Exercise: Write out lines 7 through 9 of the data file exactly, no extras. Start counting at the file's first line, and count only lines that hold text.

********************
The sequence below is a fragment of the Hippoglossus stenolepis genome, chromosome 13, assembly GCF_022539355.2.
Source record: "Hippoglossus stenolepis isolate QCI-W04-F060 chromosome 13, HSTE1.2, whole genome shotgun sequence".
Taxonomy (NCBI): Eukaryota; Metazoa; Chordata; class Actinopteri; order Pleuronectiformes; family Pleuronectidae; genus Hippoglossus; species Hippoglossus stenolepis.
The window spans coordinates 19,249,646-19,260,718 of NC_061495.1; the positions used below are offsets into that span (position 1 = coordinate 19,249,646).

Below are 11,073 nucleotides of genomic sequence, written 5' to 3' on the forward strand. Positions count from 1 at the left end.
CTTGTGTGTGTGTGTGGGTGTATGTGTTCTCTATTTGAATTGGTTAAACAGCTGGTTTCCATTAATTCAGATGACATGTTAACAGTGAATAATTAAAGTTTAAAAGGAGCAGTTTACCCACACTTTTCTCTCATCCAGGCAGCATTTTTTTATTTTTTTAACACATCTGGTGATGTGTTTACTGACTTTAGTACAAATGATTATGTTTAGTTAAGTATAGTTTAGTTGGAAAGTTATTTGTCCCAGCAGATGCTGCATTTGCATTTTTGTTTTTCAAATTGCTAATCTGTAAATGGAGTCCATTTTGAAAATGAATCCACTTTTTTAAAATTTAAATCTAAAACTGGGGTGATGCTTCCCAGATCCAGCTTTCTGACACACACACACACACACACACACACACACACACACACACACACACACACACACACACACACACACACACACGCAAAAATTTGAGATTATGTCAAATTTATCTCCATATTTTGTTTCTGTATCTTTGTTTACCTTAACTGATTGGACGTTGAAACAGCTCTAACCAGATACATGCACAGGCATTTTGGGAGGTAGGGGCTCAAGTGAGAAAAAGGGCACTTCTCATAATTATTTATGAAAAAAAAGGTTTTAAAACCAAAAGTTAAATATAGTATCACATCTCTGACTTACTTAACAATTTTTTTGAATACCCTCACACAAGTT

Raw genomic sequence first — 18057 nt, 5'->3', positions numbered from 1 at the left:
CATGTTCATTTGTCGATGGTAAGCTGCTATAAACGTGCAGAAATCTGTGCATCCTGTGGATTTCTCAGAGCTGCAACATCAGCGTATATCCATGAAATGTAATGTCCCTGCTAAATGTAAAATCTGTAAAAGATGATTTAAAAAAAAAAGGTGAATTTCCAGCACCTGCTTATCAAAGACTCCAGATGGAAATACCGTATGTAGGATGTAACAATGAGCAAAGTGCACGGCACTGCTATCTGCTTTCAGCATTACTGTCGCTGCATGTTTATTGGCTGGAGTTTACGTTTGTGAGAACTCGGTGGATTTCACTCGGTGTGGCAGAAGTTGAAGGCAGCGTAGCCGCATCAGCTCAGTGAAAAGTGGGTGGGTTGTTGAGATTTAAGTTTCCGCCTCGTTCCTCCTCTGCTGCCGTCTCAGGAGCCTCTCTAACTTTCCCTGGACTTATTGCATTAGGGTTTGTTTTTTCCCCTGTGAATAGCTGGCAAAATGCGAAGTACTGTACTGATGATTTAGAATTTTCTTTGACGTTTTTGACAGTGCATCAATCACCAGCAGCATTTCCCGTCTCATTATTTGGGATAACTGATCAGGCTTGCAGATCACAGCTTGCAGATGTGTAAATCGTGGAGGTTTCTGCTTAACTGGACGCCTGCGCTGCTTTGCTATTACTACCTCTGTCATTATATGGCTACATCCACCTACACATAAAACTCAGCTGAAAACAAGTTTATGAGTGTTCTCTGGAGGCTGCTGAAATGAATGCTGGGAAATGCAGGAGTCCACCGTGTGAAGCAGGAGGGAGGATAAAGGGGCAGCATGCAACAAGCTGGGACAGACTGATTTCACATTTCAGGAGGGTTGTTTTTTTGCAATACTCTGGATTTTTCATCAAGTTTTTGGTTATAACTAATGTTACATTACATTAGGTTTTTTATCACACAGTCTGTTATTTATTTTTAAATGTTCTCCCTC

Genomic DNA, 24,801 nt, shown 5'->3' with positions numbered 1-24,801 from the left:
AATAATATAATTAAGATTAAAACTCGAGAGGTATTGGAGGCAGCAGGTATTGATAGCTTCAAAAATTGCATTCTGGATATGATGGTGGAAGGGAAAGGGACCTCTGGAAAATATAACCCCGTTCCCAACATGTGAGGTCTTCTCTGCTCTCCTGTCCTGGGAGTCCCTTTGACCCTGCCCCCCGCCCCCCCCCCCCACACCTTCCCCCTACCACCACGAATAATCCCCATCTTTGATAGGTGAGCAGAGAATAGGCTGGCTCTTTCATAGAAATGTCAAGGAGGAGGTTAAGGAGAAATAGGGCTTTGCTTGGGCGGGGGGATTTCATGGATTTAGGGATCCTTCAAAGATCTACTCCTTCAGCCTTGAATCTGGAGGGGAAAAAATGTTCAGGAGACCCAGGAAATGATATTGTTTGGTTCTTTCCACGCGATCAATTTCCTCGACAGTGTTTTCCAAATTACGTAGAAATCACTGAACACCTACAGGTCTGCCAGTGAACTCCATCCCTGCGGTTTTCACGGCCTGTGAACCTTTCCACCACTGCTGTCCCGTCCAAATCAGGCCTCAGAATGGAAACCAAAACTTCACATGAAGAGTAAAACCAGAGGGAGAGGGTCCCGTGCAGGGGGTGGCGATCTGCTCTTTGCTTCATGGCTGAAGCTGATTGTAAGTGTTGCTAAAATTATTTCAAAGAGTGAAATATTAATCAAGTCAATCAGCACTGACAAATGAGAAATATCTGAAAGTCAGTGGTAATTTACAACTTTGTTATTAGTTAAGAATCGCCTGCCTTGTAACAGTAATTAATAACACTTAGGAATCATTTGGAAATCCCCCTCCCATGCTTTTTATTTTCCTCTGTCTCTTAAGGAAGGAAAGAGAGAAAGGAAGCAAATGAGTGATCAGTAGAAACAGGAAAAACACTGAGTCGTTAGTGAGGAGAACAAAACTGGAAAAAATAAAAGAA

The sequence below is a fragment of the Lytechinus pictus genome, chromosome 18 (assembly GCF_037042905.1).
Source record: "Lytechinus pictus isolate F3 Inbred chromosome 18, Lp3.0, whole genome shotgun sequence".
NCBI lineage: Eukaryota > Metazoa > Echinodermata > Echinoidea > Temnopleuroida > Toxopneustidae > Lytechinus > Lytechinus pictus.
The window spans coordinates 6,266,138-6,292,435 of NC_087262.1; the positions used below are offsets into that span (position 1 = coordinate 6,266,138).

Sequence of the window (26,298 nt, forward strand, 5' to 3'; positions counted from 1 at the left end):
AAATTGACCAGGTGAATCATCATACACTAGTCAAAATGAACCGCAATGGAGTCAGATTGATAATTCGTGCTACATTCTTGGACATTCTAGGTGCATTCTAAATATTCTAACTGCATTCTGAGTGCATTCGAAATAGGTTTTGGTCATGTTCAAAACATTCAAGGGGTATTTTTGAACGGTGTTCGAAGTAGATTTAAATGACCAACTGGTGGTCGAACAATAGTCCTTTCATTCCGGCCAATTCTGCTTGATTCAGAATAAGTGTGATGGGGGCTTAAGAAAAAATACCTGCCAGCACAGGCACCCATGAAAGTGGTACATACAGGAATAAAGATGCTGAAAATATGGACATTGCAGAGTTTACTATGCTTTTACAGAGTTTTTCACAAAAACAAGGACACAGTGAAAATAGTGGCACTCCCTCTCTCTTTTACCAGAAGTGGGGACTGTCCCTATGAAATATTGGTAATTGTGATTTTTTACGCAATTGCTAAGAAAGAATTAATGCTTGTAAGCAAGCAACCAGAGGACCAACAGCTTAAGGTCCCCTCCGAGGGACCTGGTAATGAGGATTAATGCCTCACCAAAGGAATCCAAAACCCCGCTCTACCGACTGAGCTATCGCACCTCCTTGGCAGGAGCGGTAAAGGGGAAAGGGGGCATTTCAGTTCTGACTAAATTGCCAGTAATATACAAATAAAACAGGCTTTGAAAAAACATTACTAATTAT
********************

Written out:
Raw genomic sequence first — 18057 nt, 5'->3', positions numbered from 1 at the left:
CATGTTCATTTGTCGATGGTAAGCTGCTATAAACGTGCAGAAATCTGTGCATCCTGTGGATTTCTCAGAGCTGCAACATCAGCGTATATCCATGAAATGTAATGTCCCTGCTAAATGTAAAATCTGTAAAAGATGATTTAAAAAAAAAAGGTGAATTTCCAGCACCTGCTTATCAAAGACTCCAGATGGAAATACCGTATGTAGGATGTAACAATGAGCAAAGTGCACGGCACTGCTATCTGCTTTCAGCATTACTGTCGCTGCATGTTTATTGGCTGGAGTTTACGTTTGTGAGAACTCGGTGGATTTCACTCGGTGTGGCAGAAGTTGAAGGCAGCGTAGCCGCATCAGCTCAGTGAAAAGTGGGTGGGTTGTTGAGATTTAAGTTTCCGCCTCGTTCCTCCTCTGCTGCCGTCTCAGGAGCCTCTCTAACTTTCCCTGGACTTATTGCATTAGGGTTTGTTTTTTCCCCTGTGAATAGCTGGCAAAATGCGAAGTACTGTACTGATGATTTAGAATTTTCTTTGACGTTTTTGACAGTGCATCAATCACCAGCAGCATTTCCCGTCTCATTATTTGGGATAACTGATCAGGCTTGCAGATCACAGCTTGCAGATGTGTAAATCGTGGAGGTTTCTGCTTAACTGGACGCCTGCGCTGCTTTGCTATTACTACCTCTGTCATTATATGGCTACATCCACCTACACATAAAACTCAGCTGAAAACAAGTTTATGAGTGTTCTCTGGAGGCTGCTGAAATGAATGCTGGGAAATGCAGGAGTCCACCGTGTGAAGCAGGAGGGAGGATAAAGGGGCAGCATGCAACAAGCTGGGACAGACTGATTTCACATTTCAGGAGGGTTGTTTTTTTGCAATACTCTGGATTTTTCATCAAGTTTTTGGTTATAACTAATGTTACATTACATTAGGTTTTTTATCACACAGTCTGTTATTTATTTTTAAATGTTCTCCCTC

Genomic DNA, 24,801 nt, shown 5'->3' with positions numbered 1-24,801 from the left: